HCC has Go2Knowledge! Go2Knowledge is an on-demand professional development system that offers over 75 webinars. Certificates are issued upon the completion of each webinar.

Training topics include:
  • At-Risk Populations
  • Campus Safety
  • Organizational Development
  • Student Success
  • Teaching & Learning
  • Technology

Visit the MyHCC Assistance Center (in Blackboard) for login instructions. Don't have access to the MyHCC Assistance Center? Register on the CITT Website.

NISOD - Call for Proposals

(reposted from NISOD announcement)

NISOD’s annual conference is the definitive gathering of faculty, administrators, and staff seeking to engage in deep conversations about best and promising practices designed to improve student achievement. This call for presentations invites proposals that address important issues facing today’s community and technical colleges, including:
  • Demands to increase the number of completers
  • Continuing need for postsecondary remediation
  • Synchronizing higher education expectations and high school reform efforts
  • Improving alignments between two- and four-year institutions
  • Substantial reliance on part-time faculty
  • Fully online and blended courses and programs and other educational technologies
  • Shifting demands for skilled labor
  • New approaches to sub-baccalaureate training and credentialing
  • Joint-baccalaureate programming
  • Declining fiscal resources
  • Calls for improved data systems, data-sharing, and accountability
  • Under-representation of African-American, Latino, Native American, female, and low-income students in STEM disciplines
  • Shifting demographic, political, and economic forces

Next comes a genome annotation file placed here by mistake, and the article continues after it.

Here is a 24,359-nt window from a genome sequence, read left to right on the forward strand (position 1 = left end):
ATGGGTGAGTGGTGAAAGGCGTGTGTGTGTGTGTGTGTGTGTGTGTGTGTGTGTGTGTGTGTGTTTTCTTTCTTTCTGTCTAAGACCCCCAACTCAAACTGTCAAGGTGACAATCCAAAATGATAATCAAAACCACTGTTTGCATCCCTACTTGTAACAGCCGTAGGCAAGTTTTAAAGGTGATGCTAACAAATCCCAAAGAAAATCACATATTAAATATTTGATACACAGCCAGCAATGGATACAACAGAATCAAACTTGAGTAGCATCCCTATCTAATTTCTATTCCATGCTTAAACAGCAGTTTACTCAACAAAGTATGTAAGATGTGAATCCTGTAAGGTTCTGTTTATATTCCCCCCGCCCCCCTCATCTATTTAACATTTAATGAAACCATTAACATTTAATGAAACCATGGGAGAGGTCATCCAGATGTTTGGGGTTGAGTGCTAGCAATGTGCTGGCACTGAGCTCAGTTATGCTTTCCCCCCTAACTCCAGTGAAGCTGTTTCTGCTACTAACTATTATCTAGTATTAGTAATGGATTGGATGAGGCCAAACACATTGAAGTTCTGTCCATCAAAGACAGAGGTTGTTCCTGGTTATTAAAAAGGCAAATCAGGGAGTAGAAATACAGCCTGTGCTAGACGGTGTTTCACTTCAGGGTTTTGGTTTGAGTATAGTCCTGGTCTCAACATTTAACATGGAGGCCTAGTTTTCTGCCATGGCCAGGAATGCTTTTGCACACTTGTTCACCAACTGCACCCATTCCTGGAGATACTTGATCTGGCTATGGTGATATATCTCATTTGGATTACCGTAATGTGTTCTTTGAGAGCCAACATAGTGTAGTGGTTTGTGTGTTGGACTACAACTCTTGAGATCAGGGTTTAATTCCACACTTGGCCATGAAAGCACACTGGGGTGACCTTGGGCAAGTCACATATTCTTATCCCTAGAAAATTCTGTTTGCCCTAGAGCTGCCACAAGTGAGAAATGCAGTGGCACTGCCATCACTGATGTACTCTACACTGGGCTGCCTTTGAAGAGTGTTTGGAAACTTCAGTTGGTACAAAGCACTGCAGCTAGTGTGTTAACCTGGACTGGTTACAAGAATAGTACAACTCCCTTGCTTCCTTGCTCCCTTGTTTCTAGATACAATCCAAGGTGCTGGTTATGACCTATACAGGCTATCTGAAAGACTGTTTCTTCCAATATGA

• Succession planning for faculty and senior administrators

Submit your proposal by January 10, 2014

Additional information, including the complete list of program strands, can be found at

Tuesday, October 1, 2013

Dealing with a Diverse Student Body

By Johana Melendez

Dealing with a diverse student body

Would you like to hear more about 4 core principles that all students long for? Regardless of their background, ethnicity, language, gender, religion, age, and all differences you can name, I believe these are core principles that if you embrace them, it can advance your connections with students that could eventually lead to improvement in their academic progress. If you want to hear more about it and some practical strategies to use in your classroom when dealing with a diverse student body click in the link to read more.

Dealing with a diverse student body

We all know very well that our students are different in many ways: physically, ethnically, culturally, socially, economically, emotionally, by age, gender, religion, level of intelligence, etc… So, how can we teach and reach out to all of them? Is it even possible? I personally think it is possible, however, it will be challenging because it all begins with “Me”, the teacher. In reading different publications about this topic and reflecting in my own personal experiences, I have come to the realization that most of the things that we want to change about our students may not be possible to change. But we can always change ourselves, our perceptions and expectations and educate ourselves so we can better deal with those things we cannot change. No matter how diverse your classroom is, there are principles that are common to all human beings and if you understand that, and embrace it, it will help you reach out to all your students and be a more effective teacher, regardless of their background and differences. Here, I list some of those core principles that we all long for with some ideas on how to apply them in your classroom.